Schelling's segregation model can be said to be the first sociology Agent Based Model (ABM). It took a complex social behaviour of racial segregation and asked if it could be captured by some simple rules. What makes the model exceptional are the range and types of behaviours that this simple model exhibits. These types of behaviours are known as emergent and this is one of the first models of its type to exhibit this. Many sociological ABMs can trace their lineage back to this model. If you are interested in ABMs for simulating non-communicable disease (NCD) is well worth your while getting to know Schelling's segregation model.
Like Schelling, Axelrod is a pioneer in the use of agent based models in social science. Like the Schelling segregation model the Axelrod model looks at the influence on the behaviour of an individual agent ( person ) by a social network of it’s immediate neighbours. In the Axelrod model it is not its geographic position that changes but that agent ideas or culture. Like the Shelling model the Axelrod model is a theoretical model but one that is equal powerful as the Shelling model in illuminating the emergent complex behaviours of social networks.
One of the other modelling methods in complex systems science is network models. Two of the pioneers of modern network modelling were Duncan Watts and Steven Strogatz. Among their contributions to modelling was the small world network. This model gives one possible explanation for the famous "Six degrees of separation". In the 1960’ the social psychologist Stanley Milgram tried to get a number of letters sent to random people in the USA by people passing on the letter to people they personally knew who may be closer to the target then they were. The results showed that on average it took just six intermediate people to pass on the letter. If our connections to other people were just random then the number of intermediates required for people to pass on the letter would be much higher. Watts and Strogatz small world model posited that if connections are locally made but with the occasional link to someone more distant, this would account for the behaviour seen by Milgram.The connections between agents (people ) are important to understanding emergent social behaviour. We have all recently experienced this with the spread of COVID19. In this demonstration we use a simple agent based model (AMB) combined with the small world model to show the effect of long distance links to the spread of a disease.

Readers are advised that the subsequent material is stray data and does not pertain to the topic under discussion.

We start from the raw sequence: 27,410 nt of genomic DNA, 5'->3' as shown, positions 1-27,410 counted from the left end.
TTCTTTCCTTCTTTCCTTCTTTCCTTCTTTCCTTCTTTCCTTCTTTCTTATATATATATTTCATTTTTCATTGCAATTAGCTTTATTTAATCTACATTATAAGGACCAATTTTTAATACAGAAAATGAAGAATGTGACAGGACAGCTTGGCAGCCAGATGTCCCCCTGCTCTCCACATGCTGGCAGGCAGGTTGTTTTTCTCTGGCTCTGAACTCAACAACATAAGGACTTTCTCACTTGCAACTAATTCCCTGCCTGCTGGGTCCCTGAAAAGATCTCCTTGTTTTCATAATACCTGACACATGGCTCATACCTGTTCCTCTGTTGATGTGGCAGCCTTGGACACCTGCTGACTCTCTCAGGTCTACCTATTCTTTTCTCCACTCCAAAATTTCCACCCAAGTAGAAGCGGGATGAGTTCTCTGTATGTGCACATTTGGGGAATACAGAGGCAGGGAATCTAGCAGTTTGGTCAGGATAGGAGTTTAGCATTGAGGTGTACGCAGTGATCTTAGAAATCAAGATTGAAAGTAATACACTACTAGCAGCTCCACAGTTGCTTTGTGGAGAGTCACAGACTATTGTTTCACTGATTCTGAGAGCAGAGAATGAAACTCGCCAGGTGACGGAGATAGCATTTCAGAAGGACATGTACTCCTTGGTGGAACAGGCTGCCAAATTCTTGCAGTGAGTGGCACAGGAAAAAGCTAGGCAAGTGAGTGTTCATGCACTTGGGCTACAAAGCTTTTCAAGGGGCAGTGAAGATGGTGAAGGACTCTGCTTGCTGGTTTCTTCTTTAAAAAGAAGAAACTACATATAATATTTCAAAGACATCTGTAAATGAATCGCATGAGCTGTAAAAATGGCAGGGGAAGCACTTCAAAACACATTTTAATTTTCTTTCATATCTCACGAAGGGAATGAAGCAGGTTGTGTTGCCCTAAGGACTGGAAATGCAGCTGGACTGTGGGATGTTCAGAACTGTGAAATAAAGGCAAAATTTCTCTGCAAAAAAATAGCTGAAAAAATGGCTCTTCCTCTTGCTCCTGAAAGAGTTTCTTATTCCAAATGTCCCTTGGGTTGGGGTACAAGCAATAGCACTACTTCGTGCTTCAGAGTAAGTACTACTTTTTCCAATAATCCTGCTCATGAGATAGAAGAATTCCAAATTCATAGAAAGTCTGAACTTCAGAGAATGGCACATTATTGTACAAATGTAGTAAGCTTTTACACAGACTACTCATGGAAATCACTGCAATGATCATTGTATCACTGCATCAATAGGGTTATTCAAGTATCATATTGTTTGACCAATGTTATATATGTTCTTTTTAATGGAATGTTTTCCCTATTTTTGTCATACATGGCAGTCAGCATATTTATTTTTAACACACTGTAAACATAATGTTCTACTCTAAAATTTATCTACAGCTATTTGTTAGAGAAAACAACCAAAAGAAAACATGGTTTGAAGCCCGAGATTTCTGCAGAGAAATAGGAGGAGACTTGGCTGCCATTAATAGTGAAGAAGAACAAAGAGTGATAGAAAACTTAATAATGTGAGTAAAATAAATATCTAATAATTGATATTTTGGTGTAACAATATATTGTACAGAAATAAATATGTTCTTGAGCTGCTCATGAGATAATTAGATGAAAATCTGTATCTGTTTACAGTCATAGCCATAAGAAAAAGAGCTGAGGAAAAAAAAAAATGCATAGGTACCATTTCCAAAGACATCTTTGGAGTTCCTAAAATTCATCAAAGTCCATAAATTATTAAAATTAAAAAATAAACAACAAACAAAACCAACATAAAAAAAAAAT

This is an excellent example of using modelling to ask “what if” question of aspects of individual behaviour that would be very difficult to replicate with a real population. In this case the positioning of food outlets. This is a model of the inequalities in diet in the context of urban residential segregation. It has been used by Auchincloss and Garcia as an example of how to create an Agent Based Model (ABM) to address complex Non Communicable Disease(NDC) problems. The model is used as an introductory guide to the philosophy and practices of ABMs and is used to illustrate why ABMs are a good fit for NDC investigation. The paper describes very clearly how to take descriptions of individual behaviour and incorporate them into an ABM framework and run “what if “ experiments with it.
This is a good model to explore and understand network theory. One of the most important features of an ABM is the way in which the agents interact with each other. In this model social networks within a population are created by forming links between agents. The agent-to-agent links represent connections between a person and their friends. In this model this friendship network is used to simulate the effect that a person's friends have on their body weight. This abstract model shows that the structure of this friendship network is very important in determining population level patterns of behaviour.
This is a particularly good example of using an abstract, spatially discrete ABM (Agent Based Model) to investigate the fundamental drivers of behavior. The model looks at the effect that other people’s drinking behavior has on an individual's drinking behavior and places this in a quite simple spatial context. It finds that the spatial aspects of social interactions are an important driver in determining population level drinking behavior. This model is also a much-cited precursor to more applied ABMs used for investigating drinking behavior such as SimDrink.
Axelrod, Robert. "The dissemination of culture: A model with local convergence and global polarization." Journal of conflict resolution 41.2 (1997): 203-226.
Auchincloss, Amy H., and Leandro Martin Totaro Garcia. "Brief introductory guide to agent-based modeling and an illustration from urban health research." Cadernos de saude publica 31 (2015): 65-78.
Bahr, David B., et al. "Exploiting social networks to mitigate the obesity epidemic." Obesity 17.4 (2009): 723-728.
Gorman, Dennis M., et al. "Agent-based modeling of drinking behavior: a preliminary model and potential applications to theory and practice." American journal of public health 96.11 (2006): 2055-2060.
Schelling, T. 1971. "Dynamic Models of Segregation." Journal of Mathematical Sociology 1:143-86.
Watts, Duncan J., and Steven H. Strogatz. "Collective dynamics of ‘small-world’networks." nature 393.6684 (1998): 440-442.